The Rwandan security team is the first contingent of women to deploy with the U.N. mission in Ivory Coast since it was formed in 2004. Ann-Marie Orler, the police adviser for the United Nations, told the U.N. News Center the goal was to have women make up 20 percent of all peace missions by 2014.
"We are only halfway there globally and in Ivory Coast but more deployments like this will make it possible," she said.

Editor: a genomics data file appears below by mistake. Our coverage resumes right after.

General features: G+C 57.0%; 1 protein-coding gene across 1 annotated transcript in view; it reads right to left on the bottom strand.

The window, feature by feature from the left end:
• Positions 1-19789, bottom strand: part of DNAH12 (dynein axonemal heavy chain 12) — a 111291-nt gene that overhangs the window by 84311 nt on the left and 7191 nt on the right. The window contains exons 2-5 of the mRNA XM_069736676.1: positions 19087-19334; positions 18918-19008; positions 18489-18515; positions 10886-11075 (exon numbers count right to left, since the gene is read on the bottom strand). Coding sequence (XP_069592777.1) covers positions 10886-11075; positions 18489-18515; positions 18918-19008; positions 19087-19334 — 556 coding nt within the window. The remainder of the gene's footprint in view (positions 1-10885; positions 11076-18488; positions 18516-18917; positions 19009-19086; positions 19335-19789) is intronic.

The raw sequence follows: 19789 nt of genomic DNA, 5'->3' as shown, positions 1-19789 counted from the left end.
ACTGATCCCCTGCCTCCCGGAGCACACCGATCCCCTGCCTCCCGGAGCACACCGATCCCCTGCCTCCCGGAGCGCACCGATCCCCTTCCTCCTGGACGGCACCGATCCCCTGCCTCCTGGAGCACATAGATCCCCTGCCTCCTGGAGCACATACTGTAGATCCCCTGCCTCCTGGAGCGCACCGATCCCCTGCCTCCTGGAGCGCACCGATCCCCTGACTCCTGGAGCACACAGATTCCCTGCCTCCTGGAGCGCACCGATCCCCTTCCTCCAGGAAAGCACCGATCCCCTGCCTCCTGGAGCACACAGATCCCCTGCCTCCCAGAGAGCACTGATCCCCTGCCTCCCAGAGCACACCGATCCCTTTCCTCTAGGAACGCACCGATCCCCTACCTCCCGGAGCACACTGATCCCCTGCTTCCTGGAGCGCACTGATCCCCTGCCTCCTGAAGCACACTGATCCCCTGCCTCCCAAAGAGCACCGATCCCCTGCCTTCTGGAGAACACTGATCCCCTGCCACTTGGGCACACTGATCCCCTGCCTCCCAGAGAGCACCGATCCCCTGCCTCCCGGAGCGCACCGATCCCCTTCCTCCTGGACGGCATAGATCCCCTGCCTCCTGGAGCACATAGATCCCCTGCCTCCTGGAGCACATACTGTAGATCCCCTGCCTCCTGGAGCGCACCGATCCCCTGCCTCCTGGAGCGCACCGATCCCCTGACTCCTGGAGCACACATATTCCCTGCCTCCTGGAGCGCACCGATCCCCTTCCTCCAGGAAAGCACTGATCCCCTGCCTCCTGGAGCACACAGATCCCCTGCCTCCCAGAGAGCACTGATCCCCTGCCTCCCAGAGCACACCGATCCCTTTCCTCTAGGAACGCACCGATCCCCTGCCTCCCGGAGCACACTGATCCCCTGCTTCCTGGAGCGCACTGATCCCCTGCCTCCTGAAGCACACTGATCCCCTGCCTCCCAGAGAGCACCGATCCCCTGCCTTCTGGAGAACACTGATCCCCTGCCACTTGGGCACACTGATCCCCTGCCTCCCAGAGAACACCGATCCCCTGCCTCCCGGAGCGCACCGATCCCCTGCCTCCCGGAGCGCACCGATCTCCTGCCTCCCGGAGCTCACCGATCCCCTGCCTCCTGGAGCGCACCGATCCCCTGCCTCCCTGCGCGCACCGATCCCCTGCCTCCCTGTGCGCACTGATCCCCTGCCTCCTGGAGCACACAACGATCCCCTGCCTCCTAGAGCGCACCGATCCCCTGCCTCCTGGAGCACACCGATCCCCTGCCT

The U.N. mission to Ivory Coast was formed to help the country recover from a civil war that divided the nation along rebel lines in 2002. Disputed presidential elections in 2010 meant to unite the country pushed Ivory Coast again to the brink of war.
A November report from the United Nations suggested the government was able to extend its authority into territory held formerly by rebels. Recently U.N. Security Council briefings, however, described the situation there as tense.
The International Criminal Court last week confirmed it had the jurisdiction to put former Ivorian President Laurent Gbagbo on trial for war crimes allegedly committed during post-election violence.